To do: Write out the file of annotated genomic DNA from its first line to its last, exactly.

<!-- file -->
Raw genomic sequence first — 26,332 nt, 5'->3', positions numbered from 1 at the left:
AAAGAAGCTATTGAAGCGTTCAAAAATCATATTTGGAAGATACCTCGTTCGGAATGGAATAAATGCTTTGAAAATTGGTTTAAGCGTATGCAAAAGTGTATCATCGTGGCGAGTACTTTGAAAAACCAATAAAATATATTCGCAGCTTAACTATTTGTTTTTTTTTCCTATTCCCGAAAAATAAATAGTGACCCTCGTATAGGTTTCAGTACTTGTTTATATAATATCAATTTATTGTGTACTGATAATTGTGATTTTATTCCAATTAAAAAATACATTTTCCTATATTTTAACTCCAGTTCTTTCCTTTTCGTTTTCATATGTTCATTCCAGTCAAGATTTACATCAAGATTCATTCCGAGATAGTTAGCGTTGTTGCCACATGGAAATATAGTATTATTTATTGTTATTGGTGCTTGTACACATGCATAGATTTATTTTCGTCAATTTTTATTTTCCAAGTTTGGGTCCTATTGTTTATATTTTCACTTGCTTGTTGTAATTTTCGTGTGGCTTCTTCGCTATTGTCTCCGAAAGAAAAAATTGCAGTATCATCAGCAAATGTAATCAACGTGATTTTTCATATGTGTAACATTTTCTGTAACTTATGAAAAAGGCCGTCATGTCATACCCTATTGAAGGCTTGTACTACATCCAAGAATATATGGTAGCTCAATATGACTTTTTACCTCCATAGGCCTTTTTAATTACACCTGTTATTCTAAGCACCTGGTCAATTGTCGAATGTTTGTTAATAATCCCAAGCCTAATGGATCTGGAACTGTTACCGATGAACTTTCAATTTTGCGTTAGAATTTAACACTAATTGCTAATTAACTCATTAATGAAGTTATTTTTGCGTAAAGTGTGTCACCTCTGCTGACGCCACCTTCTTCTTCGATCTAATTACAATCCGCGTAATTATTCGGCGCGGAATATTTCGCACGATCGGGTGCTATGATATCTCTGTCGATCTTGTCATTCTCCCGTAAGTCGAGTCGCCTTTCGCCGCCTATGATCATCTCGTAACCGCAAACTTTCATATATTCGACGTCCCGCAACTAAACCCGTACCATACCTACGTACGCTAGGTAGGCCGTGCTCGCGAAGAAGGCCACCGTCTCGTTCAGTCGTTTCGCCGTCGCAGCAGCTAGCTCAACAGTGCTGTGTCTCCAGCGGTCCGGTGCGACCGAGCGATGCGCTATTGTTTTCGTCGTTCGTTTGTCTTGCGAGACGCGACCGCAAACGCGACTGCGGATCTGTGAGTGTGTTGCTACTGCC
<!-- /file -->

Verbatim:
Raw genomic sequence first — 26,332 nt, 5'->3', positions numbered from 1 at the left:
AAAGAAGCTATTGAAGCGTTCAAAAATCATATTTGGAAGATACCTCGTTCGGAATGGAATAAATGCTTTGAAAATTGGTTTAAGCGTATGCAAAAGTGTATCATCGTGGCGAGTACTTTGAAAAACCAATAAAATATATTCGCAGCTTAACTATTTGTTTTTTTTTCCTATTCCCGAAAAATAAATAGTGACCCTCGTATAGGTTTCAGTACTTGTTTATATAATATCAATTTATTGTGTACTGATAATTGTGATTTTATTCCAATTAAAAAATACATTTTCCTATATTTTAACTCCAGTTCTTTCCTTTTCGTTTTCATATGTTCATTCCAGTCAAGATTTACATCAAGATTCATTCCGAGATAGTTAGCGTTGTTGCCACATGGAAATATAGTATTATTTATTGTTATTGGTGCTTGTACACATGCATAGATTTATTTTCGTCAATTTTTATTTTCCAAGTTTGGGTCCTATTGTTTATATTTTCACTTGCTTGTTGTAATTTTCGTGTGGCTTCTTCGCTATTGTCTCCGAAAGAAAAAATTGCAGTATCATCAGCAAATGTAATCAACGTGATTTTTCATATGTGTAACATTTTCTGTAACTTATGAAAAAGGCCGTCATGTCATACCCTATTGAAGGCTTGTACTACATCCAAGAATATATGGTAGCTCAATATGACTTTTTACCTCCATAGGCCTTTTTAATTACACCTGTTATTCTAAGCACCTGGTCAATTGTCGAATGTTTGTTAATAATCCCAAGCCTAATGGATCTGGAACTGTTACCGATGAACTTTCAATTTTGCGTTAGAATTTAACACTAATTGCTAATTAACTCATTAATGAAGTTATTTTTGCGTAAAGTGTGTCACCTCTGCTGACGCCACCTTCTTCTTCGATCTAATTACAATCCGCGTAATTATTCGGCGCGGAATATTTCGCACGATCGGGTGCTATGATATCTCTGTCGATCTTGTCATTCTCCCGTAAGTCGAGTCGCCTTTCGCCGCCTATGATCATCTCGTAACCGCAAACTTTCATATATTCGACGTCCCGCAACTAAACCCGTACCATACCTACGTACGCTAGGTAGGCCGTGCTCGCGAAGAAGGCCACCGTCTCGTTCAGTCGTTTCGCCGTCGCAGCAGCTAGCTCAACAGTGCTGTGTCTCCAGCGGTCCGGTGCGACCGAGCGATGCGCTATTGTTTTCGTCGTTCGTTTGTCTTGCGAGACGCGACCGCAAACGCGACTGCGGATCTGTGAGTGTGTTGCTACTGCC